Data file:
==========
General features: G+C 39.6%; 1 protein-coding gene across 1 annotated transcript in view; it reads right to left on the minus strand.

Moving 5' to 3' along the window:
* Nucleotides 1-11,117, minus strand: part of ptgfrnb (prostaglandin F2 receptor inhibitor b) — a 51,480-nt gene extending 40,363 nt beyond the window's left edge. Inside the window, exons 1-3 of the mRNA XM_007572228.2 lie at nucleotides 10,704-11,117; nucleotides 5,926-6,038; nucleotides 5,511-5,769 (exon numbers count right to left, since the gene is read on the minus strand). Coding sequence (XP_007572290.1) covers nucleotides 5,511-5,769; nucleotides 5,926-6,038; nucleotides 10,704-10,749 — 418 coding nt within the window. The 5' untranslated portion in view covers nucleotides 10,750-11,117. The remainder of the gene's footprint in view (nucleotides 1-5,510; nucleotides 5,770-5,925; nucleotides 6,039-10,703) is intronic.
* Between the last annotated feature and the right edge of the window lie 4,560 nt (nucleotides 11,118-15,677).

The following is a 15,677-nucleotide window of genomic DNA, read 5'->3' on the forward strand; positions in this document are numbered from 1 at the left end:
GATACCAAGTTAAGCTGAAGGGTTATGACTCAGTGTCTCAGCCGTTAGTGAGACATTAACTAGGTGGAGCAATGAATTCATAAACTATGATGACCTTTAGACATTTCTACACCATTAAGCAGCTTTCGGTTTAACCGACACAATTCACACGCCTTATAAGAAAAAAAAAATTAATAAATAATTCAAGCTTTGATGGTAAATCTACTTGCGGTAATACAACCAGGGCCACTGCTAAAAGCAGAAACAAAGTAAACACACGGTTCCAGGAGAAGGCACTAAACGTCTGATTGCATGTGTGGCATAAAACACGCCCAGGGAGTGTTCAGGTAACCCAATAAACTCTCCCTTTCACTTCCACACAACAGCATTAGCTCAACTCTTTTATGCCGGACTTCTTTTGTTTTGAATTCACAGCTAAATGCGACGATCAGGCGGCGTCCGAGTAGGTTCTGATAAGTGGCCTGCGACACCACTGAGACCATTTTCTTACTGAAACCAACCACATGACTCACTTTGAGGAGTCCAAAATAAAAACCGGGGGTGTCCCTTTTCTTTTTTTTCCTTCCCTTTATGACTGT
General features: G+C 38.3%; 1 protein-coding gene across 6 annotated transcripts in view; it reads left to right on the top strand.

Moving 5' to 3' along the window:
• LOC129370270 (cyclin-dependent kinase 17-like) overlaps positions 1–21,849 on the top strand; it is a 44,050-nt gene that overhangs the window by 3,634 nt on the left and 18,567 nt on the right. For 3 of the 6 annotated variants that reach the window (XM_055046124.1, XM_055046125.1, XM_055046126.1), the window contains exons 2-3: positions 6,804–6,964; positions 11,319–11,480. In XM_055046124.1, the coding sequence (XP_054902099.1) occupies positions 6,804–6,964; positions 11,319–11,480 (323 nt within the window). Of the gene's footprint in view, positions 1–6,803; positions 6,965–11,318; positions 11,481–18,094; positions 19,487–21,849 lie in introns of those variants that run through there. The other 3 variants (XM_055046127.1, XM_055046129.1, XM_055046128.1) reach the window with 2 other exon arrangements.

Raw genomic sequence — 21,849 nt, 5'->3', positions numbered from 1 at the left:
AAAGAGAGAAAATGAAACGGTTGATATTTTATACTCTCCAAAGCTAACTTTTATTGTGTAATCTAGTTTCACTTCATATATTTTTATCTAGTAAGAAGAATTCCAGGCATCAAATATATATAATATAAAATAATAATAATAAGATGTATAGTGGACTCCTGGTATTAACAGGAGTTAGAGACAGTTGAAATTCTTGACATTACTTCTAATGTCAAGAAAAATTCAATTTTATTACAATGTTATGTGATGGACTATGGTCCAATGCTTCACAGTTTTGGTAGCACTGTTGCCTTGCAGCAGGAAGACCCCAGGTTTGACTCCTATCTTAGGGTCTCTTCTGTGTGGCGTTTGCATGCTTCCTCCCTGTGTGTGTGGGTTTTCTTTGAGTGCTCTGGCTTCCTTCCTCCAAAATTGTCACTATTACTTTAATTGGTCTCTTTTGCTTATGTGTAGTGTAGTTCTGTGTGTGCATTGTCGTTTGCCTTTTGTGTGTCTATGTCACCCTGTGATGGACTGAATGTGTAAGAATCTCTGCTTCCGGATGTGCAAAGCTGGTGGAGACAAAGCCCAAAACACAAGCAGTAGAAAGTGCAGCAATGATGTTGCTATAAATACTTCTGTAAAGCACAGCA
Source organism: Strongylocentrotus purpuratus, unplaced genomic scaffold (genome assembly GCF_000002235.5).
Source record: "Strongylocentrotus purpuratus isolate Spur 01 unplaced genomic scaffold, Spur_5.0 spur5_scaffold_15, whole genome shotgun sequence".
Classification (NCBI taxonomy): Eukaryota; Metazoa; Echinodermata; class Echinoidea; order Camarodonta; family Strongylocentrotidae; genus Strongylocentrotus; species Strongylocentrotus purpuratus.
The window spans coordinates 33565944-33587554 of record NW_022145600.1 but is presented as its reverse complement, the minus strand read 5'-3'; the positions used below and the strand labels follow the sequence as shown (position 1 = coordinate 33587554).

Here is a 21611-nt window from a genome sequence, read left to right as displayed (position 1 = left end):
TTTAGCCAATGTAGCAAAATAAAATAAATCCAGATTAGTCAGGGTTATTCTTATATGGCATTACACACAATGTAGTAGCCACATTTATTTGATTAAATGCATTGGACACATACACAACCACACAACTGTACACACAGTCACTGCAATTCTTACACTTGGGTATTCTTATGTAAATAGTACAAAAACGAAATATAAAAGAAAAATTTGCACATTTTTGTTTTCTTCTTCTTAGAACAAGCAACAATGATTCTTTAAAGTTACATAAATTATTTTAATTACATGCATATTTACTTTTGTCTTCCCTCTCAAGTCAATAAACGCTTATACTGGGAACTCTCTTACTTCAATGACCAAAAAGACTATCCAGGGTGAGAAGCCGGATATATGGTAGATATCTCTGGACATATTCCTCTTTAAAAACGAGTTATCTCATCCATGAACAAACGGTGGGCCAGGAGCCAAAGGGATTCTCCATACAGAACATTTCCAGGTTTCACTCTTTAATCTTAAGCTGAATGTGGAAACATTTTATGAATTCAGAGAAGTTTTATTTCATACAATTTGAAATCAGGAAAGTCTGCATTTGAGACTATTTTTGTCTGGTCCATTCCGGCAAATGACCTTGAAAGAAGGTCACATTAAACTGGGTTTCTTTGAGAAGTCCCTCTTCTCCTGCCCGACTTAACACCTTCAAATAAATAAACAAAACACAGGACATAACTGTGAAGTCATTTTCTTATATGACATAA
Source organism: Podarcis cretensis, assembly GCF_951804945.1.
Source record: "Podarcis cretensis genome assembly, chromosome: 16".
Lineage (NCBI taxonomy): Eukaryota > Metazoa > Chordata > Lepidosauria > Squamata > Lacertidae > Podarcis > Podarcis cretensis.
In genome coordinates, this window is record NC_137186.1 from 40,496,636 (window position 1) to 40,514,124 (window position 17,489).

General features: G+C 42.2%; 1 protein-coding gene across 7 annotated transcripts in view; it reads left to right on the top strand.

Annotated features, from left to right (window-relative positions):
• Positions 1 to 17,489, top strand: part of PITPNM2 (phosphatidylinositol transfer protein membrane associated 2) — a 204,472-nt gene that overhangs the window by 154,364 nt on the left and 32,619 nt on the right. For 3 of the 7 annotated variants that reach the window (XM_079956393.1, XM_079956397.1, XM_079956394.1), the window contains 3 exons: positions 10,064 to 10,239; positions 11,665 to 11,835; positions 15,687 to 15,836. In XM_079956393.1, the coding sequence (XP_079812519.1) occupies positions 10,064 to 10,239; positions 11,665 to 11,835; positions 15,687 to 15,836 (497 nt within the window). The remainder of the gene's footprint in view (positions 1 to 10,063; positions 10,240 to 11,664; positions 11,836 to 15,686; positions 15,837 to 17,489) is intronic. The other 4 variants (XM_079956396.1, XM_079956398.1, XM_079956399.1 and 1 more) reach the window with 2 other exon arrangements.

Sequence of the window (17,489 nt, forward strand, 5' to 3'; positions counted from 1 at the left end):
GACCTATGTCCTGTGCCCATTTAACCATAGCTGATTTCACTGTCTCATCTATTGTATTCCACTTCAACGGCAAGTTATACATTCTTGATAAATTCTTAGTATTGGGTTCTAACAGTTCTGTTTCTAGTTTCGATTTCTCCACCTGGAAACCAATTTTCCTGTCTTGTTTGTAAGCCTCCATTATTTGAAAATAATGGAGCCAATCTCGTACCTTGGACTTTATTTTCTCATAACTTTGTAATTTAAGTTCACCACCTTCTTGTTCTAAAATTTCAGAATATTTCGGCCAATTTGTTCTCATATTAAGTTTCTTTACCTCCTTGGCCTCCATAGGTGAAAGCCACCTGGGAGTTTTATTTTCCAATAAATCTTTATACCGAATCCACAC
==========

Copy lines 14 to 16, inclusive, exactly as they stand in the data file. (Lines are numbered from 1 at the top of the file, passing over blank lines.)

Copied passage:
Classification (NCBI taxonomy): Eukaryota; Metazoa; Echinodermata; class Echinoidea; order Camarodonta; family Strongylocentrotidae; genus Strongylocentrotus; species Strongylocentrotus purpuratus.
The window spans coordinates 33565944-33587554 of record NW_022145600.1 but is presented as its reverse complement, the minus strand read 5'-3'; the positions used below and the strand labels follow the sequence as shown (position 1 = coordinate 33587554).

Here is a 21611-nt window from a genome sequence, read left to right as displayed (position 1 = left end):